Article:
Parents urged to heed cancer warning signs in children

Reece Gideon was diagnosed with acute lymphoblastic leukaemia in July last year.

In July last year, Alicia and Ronald Gideon’s lives were turned upside down when their son, Reece, was diagnosed with acute lymphoblastic leukaemia.

Leukaemia is one of the five most common cancers found in children in South Africa. The others are lymphoma (tumours that begin in the lymph glands), brain tumours, nephroblastomas (cancer of the kidneys), and soft-tissue sarcomas (tumours that begin in the connective tissue).

September is Childhood Cancer Awareness Month, and the Childhood Cancer Foundation of South Africa (CHOC) notes that 1 in every 408 children worldwide will be diagnosed with cancer before the age of 15.

According to Choc, acute lymphoblastic leukaemia starts from an immature white blood cell called a lymphoblast. These lymphoblasts continue to multiply rapidly in the bone marrow and then spill into the blood.

It is called “acute” because it usually develops quickly and becomes worse within weeks if not treated. In South Africa, 208 children are diagnosed with this condition annually. It is more common in boys and can affect children at any age but more often in those aged 4 to 7. About 70 to 80% of children can be cured.

Symptoms include anaemia – with fewer red blood cells, the child looks pale and can be tired and breathless; bleeding – low platelets can lead to problems with blood clotting, so the child may bruise easily, have nosebleeds or bleed from the gums; and serious infection – fewer functioning white blood cells makes the body vulnerable to infections, often with high fevers.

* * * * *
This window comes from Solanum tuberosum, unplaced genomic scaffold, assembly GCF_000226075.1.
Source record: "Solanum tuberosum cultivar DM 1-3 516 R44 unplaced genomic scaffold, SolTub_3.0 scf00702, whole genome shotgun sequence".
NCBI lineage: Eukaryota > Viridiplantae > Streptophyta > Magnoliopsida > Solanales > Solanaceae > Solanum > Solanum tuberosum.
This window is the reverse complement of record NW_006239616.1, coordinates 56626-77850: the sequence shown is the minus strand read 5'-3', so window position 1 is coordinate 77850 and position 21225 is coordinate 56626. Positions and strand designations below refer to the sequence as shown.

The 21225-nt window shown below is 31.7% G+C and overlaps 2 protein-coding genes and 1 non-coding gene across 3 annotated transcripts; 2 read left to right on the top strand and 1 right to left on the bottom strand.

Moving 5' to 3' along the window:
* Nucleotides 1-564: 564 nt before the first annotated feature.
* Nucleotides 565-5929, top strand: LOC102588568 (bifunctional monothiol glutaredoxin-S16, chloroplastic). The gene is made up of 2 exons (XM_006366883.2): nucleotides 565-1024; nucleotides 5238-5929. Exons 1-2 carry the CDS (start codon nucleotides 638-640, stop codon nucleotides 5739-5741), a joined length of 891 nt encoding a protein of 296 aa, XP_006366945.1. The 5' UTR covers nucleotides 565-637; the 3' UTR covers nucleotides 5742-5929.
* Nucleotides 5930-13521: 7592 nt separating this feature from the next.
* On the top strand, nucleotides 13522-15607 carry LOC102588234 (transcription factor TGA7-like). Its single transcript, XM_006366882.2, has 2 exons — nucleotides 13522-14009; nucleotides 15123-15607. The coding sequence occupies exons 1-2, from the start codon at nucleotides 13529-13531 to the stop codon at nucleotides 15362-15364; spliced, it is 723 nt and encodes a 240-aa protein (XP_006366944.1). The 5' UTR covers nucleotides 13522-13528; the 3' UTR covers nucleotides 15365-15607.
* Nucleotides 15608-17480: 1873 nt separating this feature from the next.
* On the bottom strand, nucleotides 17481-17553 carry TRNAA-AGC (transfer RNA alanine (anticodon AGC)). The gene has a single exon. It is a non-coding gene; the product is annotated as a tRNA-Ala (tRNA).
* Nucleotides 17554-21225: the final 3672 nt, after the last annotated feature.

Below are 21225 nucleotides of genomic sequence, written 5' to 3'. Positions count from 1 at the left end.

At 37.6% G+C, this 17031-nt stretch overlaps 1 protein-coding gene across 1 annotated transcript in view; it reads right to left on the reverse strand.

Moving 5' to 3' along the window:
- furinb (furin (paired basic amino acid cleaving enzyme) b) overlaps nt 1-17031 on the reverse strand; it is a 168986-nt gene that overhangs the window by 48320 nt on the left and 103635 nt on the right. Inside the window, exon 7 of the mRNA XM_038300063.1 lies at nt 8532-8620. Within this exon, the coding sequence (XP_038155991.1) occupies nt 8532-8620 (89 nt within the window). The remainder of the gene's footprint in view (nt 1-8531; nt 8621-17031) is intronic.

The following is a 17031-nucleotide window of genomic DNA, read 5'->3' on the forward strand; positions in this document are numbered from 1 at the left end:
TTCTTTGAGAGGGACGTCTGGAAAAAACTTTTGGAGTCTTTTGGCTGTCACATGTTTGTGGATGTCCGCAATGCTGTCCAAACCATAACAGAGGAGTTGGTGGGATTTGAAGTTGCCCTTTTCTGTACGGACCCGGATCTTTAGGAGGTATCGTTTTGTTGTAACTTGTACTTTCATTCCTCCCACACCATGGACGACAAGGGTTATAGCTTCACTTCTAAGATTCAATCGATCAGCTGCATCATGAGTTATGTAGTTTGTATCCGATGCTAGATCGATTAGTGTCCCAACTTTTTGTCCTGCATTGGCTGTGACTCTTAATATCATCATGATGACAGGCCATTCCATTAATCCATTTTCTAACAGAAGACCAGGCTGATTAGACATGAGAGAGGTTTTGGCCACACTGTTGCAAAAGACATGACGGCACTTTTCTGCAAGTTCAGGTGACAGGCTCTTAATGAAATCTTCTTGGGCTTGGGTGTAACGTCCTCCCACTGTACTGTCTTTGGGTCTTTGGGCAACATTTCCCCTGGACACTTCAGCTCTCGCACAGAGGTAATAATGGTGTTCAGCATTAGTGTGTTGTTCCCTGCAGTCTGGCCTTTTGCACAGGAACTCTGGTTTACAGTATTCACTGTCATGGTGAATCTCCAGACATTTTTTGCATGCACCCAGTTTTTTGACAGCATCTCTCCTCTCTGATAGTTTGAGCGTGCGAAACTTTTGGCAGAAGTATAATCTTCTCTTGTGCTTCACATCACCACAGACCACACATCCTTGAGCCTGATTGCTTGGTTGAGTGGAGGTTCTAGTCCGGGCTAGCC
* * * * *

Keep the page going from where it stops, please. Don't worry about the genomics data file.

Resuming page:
Other symptoms can include swollen glands (anywhere in the body), a swollen or distended stomach due to enlargement of the spleen and/or liver, persistent fever, weight loss, and bone or joint pain.

Reece, from Crawford, who was 6 at the time, was weak and wouldn’t eat – two of the signs of childhood cancer. Alicia took him to her general practitioner who couldn’t find anything wrong with Reece, besides a slight heart murmur, and sent him to his paediatrician, who gave him a referral letter for Melomed Tokai hospital.

At the hospital, a full blood test was done, and the results showed abnormal lymphoblasts. Doctors then took a bone-marrow sample, which confirmed that Reece had cancer, and they performed a lumbar puncture to see if it had spread to his brain and spinal cord.

Both Reece and his mother tested positive for Covid-19 at the same time, so Ronald stayed with him in hospital for two weeks.

Reece was transferred to the Rondebosch Oncology Centre, where he underwent chemotherapy from August. In September last year, he was in remission, but he still receives chemo once a month.

During the start of his treatment, Reece lost all of his hair, and that was about the only side effect he had, says Alicia.

“When doctors told me that my son had leukaemia, it didn’t sink in, but when they started to refer to the oncologist it did,“ she says. ”It was a tough time. When he was diagnosed, I tested positive for Covid-19, and I couldn’t be with him, so his dad stayed with him. I didn’t see my son for two weeks, and all I wanted to do was be there for him. He was so sick; I just wanted to see him.“

Her advice to parents is to take careful note of their children at all times, know their characteristics and be alert to any changes.

“You know your child, so you will be able to tell when something is wrong. Take them to the doctor if you notice anything strange, it might save their life.“

Reece had a setback in September last year when he again tested positive for Covid-19. Every time he gets sick he cannot receive chemotherapy and his treatment is delayed. He is set to be cancer-free by November 2023, providing he has no other setbacks. He continues to go for regular lumbar punctures and biopsies as part of his treatment.

A week before his birthday on September 17, Reece was discharged from hospital. He was so happy to see to his mom and sister Angela that he ran down the passage, says Alicia.

“But because his legs were so weak, he fell. He started to cry because he got hurt, but he ran because he was so happy to see us, and we were so happy to see him.”

Reece is doing much better now and receives chemotherapy once a month.